Below is a selection of shots taken in not too good light and at a higher ISO, due to this I was not expecting bowl me over shots but am quite relieved that in those conditions they came out relatively sharply.

Out with the old and in with the new, I am now a prime man, further to that it works great with a 1.4x converter, that is next.

Tuesday, 13 August 2013


August 12th – Barking Outfall

An early start as the tide was still high but just starting to drop, going on past years I was hopeful due to the time of year for a good Tern, they like the Outfall for obvious reasons – food.
It’s not only them, Black Headed Gulls work it along with up to 50 Cormorants, as far as I can work out the food for all seems to be some type of Prawn.

Going through the hordes showed a peak count of around 40 Common Terns, many were juveniles; the hoped for Arctic Tern did not materialise immediately but was eventually found and seen well going out of the River. One good Tern deserves another but not to be, I looked for a Black Tern but unfortunately negative. I am hopeful that with the shutting down of the Crossness mid river Outlet they might just be attracted to Barking, the trouble being at low tide it is not ideal.

Common Tern - light was not great

Juvenile Black Headed Gulls

Other birds present were 6 Common Sandpipers including one rather amusingly watching a scrap between 2 Black Headed Gulls, 2 Oystercatchers which have again failed; I wonder how many do actually succeed in fledging young in the Inner Thames?

Common Sandpiper watching a dispute between 2 Black Headed Gulls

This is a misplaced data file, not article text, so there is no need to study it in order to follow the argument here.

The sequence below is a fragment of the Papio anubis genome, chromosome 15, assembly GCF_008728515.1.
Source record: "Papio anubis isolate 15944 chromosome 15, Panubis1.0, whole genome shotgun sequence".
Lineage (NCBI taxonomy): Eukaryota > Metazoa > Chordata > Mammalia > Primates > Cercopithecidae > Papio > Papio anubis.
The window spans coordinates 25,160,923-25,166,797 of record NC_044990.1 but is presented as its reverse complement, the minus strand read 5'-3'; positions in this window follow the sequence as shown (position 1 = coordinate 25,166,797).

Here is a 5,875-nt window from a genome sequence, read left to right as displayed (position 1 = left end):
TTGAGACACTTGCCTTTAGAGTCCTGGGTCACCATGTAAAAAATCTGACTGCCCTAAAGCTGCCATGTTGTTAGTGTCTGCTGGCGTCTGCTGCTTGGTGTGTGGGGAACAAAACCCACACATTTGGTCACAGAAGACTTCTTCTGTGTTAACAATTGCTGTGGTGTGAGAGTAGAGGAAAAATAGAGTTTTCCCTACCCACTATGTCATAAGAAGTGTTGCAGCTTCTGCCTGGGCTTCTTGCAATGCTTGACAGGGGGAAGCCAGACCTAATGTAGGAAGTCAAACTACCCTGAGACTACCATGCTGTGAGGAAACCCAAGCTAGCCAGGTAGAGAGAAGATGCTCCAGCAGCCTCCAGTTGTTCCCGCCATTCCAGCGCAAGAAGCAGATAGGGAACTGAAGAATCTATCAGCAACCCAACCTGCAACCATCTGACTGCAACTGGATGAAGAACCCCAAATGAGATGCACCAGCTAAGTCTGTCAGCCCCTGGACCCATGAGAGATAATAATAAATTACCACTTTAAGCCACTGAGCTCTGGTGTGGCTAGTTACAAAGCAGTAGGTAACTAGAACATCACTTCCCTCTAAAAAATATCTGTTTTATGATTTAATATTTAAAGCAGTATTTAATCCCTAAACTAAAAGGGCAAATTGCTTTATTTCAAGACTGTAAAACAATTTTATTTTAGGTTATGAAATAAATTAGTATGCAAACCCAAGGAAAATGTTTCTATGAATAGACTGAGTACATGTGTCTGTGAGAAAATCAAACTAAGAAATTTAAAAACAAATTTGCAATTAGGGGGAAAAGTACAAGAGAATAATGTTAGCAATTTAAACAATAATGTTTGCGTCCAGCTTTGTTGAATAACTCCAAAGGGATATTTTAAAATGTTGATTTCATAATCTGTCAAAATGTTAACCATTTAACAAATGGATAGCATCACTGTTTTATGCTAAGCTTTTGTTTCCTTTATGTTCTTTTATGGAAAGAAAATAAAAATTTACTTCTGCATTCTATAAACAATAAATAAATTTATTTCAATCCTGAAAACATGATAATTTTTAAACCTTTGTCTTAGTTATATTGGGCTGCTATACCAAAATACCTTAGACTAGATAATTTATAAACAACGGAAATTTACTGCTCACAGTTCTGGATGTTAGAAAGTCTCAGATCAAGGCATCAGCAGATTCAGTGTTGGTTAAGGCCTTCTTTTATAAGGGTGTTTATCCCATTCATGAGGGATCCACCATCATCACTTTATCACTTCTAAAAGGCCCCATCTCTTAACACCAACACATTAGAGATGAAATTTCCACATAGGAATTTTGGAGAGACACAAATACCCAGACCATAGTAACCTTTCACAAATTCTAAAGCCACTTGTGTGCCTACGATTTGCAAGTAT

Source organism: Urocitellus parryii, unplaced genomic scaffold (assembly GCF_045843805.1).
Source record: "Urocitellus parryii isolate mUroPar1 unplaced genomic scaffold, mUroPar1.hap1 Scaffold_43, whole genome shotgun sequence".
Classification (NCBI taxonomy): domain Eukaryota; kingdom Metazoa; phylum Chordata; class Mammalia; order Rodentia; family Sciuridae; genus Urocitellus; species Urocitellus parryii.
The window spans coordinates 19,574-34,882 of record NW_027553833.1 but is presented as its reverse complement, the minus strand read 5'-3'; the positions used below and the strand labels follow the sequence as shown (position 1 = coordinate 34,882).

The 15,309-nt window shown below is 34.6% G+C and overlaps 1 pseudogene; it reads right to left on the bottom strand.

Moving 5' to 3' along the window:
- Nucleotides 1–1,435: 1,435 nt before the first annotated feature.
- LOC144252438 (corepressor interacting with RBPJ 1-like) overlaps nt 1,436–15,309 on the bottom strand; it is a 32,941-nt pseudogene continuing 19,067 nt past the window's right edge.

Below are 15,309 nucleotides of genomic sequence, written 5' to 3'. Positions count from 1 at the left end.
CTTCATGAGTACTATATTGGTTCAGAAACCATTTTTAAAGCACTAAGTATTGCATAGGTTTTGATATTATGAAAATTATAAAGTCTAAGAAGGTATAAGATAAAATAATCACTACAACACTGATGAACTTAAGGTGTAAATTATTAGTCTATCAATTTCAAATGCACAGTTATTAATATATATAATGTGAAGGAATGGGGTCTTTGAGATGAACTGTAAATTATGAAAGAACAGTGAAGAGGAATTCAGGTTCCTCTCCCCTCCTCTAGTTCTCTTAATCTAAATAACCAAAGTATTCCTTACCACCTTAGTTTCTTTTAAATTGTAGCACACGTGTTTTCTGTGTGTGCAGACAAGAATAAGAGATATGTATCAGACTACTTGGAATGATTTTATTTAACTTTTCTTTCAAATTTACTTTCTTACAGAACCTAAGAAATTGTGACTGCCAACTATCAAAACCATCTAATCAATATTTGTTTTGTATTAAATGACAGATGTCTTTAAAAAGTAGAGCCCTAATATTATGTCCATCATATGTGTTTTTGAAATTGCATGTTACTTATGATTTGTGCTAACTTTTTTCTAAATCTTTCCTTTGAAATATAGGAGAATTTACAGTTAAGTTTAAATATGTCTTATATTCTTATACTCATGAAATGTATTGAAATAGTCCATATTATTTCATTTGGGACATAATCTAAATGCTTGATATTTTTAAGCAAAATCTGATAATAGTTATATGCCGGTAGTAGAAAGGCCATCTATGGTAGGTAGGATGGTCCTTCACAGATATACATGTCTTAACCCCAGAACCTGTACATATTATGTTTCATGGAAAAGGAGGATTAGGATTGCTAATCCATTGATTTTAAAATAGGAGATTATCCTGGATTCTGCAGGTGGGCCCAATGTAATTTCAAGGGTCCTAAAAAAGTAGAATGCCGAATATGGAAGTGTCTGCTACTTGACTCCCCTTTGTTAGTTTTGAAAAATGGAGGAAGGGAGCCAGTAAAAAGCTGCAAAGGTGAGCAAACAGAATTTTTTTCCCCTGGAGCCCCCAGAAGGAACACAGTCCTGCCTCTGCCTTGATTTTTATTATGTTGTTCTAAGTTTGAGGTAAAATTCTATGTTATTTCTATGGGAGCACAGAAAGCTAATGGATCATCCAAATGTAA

The other highlight was a Little Egret, rather surprisingly a little bit of a rarity at the Outfall, this was only the 3rd site record.

Barking Bay

After finishing up at the Outfall I then made tracks for the Bay, again hopeful of a migrant, this time Wheatear or Whinchat were the targets.
As is my habit I walked a little way along the green sward and then scoped the mudflats, virtually the 1st bird seen was the Ruddy Shelduck Hybrid, it looks again if it will winter in the area. Moving on produced 2 year ticks, a Ruff and a Greenshank, the Ruff in particular is a bit of a rarity in the Bay and I think is only the 2nd site record, it’s not a bird you see on the mud.

A good start so I moved further down to get better scope views, as I did the mudflats erupted and a Tiercel Peregrine came through low, not hunting but his presence was enough to cause panic. Saying that It did give me an opportunity to compare the Shank and Ruff in flight, both were still together so a good comparison.
I then worked the scrub, plenty of Whitethroat juveniles and a single Blackcap, I then had a single calling Yellow Wagtail over.
Turning for home after checking the river, there were at least 60 Common Terns up and down with the breeding jetty still active, I then got lucky half way along, Whinchat!

There were 2 birds that looked good for juveniles, I managed a couple of long range photos and then headed for home, not a bad morning.

Wednesday, 7 August 2013

Rainham RSPB

August 6th

As we are now getting into migrant time I paid a visit to the Reserve hoping to catch up with some waders starting as per usual on the sea wall.